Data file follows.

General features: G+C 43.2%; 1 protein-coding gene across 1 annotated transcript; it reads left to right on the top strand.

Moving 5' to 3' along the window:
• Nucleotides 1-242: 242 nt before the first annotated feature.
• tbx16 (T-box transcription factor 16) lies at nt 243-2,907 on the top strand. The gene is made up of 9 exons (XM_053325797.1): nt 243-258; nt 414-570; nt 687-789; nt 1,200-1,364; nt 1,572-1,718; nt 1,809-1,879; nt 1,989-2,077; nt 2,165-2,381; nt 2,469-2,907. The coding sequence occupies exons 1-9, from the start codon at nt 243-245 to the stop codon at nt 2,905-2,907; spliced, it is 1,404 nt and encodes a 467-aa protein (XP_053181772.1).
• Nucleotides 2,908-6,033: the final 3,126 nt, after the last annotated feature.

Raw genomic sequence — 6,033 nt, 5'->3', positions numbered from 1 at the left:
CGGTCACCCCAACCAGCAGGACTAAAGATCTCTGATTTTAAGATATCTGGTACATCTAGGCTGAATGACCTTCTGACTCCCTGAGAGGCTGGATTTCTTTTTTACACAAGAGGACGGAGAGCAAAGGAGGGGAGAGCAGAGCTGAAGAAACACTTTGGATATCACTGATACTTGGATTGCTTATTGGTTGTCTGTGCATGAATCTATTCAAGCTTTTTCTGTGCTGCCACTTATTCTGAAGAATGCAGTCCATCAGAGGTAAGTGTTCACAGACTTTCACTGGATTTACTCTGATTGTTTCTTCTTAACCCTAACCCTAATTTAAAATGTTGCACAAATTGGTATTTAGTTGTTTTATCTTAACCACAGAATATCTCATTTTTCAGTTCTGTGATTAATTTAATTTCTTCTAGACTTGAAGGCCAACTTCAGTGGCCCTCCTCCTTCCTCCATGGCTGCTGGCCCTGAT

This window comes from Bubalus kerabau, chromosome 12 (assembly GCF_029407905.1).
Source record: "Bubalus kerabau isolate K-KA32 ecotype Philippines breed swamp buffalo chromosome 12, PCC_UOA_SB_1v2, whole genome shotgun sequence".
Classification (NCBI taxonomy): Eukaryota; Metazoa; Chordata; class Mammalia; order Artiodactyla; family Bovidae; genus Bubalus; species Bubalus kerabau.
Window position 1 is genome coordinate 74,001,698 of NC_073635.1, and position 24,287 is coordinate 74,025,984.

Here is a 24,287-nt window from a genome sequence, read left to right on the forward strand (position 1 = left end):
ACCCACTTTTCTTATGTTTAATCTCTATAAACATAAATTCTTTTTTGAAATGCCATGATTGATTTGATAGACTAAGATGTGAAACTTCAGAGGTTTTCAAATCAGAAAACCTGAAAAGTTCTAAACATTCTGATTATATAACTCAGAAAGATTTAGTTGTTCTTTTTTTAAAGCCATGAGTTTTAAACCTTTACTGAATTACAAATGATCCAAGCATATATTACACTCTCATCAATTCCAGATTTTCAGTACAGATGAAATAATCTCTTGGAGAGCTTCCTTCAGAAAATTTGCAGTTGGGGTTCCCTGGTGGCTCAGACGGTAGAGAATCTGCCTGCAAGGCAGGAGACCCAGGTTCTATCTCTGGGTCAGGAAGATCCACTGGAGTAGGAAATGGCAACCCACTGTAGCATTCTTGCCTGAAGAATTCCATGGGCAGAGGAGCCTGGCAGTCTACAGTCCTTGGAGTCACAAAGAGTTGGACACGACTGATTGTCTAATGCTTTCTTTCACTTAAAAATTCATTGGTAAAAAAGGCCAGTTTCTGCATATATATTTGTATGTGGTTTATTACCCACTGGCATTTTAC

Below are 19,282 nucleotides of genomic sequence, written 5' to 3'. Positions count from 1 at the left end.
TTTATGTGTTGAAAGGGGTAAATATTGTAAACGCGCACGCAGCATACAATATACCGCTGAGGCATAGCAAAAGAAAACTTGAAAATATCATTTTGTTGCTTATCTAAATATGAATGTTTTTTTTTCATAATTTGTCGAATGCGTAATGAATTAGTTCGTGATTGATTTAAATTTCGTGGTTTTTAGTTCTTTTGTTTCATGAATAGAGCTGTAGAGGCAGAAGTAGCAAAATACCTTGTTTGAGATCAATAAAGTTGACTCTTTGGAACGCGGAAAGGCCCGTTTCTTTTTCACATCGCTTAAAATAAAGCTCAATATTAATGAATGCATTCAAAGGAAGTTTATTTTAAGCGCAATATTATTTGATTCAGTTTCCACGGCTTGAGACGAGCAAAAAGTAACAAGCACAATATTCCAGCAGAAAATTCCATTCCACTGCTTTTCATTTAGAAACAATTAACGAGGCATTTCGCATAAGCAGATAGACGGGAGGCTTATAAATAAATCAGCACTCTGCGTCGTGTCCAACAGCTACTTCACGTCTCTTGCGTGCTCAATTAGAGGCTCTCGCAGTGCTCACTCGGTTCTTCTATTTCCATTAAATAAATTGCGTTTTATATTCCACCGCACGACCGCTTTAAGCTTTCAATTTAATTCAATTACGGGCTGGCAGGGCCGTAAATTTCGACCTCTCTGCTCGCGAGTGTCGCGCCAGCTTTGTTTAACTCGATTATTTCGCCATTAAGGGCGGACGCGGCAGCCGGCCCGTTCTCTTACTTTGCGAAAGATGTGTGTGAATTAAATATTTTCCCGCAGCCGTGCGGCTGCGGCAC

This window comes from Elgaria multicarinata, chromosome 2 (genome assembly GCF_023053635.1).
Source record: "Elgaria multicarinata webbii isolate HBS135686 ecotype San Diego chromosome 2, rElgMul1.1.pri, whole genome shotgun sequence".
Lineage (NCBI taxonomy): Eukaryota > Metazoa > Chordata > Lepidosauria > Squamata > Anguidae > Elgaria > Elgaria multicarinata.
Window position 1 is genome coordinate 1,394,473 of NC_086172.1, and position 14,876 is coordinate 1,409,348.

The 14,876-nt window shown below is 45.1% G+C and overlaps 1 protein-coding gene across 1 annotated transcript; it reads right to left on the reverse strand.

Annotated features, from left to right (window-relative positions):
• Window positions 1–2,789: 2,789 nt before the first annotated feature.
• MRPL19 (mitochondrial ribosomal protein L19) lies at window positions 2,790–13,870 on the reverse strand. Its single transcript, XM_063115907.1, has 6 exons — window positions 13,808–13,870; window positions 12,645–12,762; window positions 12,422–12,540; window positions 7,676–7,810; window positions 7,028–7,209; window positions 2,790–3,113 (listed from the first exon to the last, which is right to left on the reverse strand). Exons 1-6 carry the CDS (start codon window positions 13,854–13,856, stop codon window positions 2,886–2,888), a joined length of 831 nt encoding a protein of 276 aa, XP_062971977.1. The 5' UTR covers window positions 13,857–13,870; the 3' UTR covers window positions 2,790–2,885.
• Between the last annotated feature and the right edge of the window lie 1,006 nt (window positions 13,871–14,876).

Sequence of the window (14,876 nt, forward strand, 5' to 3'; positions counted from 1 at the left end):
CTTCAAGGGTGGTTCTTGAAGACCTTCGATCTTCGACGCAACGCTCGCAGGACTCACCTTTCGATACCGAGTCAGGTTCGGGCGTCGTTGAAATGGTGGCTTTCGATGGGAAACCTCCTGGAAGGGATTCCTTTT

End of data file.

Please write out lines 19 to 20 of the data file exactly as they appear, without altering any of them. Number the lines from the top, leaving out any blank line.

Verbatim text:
Window position 1 is genome coordinate 1,394,473 of NC_086172.1, and position 14,876 is coordinate 1,409,348.

The 14,876-nt window shown below is 45.1% G+C and overlaps 1 protein-coding gene across 1 annotated transcript; it reads right to left on the reverse strand.